America’s transformation since the 1960s is readily visible in every city and town across the country.  The 1965 Immigration Reform Act and successive legislations since then have contributed to a transformation of the racial and ethnic makeup of America.  This racial and ethnic transformation has caused deep anxiety, fear and, in some regions of the country, outright xenophobia and violence among a sizable section of the white population.  Indeed, the tension around immigration reforms was also linked to the passage of the Civil Rights and Voting Rights Acts, which was seen as weakening whites’ hold on power and the narrative of a lost country gets stitched during the late 1960s.

In addition, U.S. failures in Vietnam that was followed by successive foreign policy debacles in the 1970s gave rise to Reagan’s campaign to rebuild the military and to out-spend the Russians in the arms race.  Reagan’s massive military spending was further accelerated by involvement in the Afghanistan War, Iran-Iraq War, “low-intensity warfare” in Latin America and Africa and a return to robust CIA covert operations abroad.  Critically, President Reagan was able to drive growth by this military spending, which was coupled with a massive deregulation of the financial sector and other parts of the economy.  Strength through debt spending, removing support from social programs, education, healthcare while emptying mental hospitals wards into the streets and expanding the prison industrial complex accelerated the inequality gap in the country.  Furthermore, the Reagan administration directly engaged in the global trafficking of drugs to support covert operations which set in motion the current chaos witnessed in America’s inner cities.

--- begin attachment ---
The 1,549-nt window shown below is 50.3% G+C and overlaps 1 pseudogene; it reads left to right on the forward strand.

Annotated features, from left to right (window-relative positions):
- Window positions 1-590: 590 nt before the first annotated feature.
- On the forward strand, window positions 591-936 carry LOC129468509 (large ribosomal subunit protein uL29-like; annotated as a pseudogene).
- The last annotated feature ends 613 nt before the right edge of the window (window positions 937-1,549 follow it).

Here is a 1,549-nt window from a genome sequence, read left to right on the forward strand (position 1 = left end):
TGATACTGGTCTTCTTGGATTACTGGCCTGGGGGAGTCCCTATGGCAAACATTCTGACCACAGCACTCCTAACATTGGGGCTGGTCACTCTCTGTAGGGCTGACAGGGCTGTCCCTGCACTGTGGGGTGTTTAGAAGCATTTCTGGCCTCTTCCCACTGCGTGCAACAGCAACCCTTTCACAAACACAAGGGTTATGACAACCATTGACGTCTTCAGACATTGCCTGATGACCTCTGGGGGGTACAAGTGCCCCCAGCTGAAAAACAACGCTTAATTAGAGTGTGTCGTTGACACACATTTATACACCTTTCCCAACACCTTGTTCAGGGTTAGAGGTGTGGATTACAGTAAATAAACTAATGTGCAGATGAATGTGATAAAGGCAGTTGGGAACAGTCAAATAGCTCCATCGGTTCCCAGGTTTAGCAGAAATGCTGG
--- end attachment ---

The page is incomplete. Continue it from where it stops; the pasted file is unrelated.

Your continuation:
Trump and before him the Tea Party have managed to tap into this long-established stream of anger and frustration among white voters and drive it into the nomination.  The Democratic Party under Bill Clinton himself shifted its agenda to the political right to appeal to Reagan’s Democrats so as to win the White House in the 1992 presidential election.  This strategy worked to get Bill Clinton into two terms in the White House but it caused a collapse of the left wing of the party.  The Democratic Party abandoned the poor and middle classes and during Bill Clinton’s years pursued a similar agenda to that of Reagan’s on the economy while reducing military expenditures.

Certainly, Reagan began the deregulation process, privatization, deficit spending and interventionist foreign policy, which was then adopted by Clinton through his Democratic Leadership Council.  What America has is a two-party system with each party more alike than different and are beholden to massive special interests both domestically and internationally.  The presidential debate did not even begin to address the fundamental issues that continue to disrupt the lives of so many Americans.

The road that got the country into this state of division and outright hostilities between various segments started a long time ago with both Democrats and Republicans equally responsible for the mess.  It is not surprising to witness the lack of trust in America’s political elites but Trump and his current supporters are blaming the wrong crowed while identifying some of the real problems.  The debate did not settle any issue at hand but it was a must-see theater of the absurd. Trickle-down economics, trickle-down justice and trickle-down racism will not solve the multitude of problems facing America.  Sound bites are easy to scheme for when you play to an over-hyped and stoked audience but it will not offer a single solution to any existing problem since the root causes are not addressed and there’s doubt that anyone will do so in the current political climate.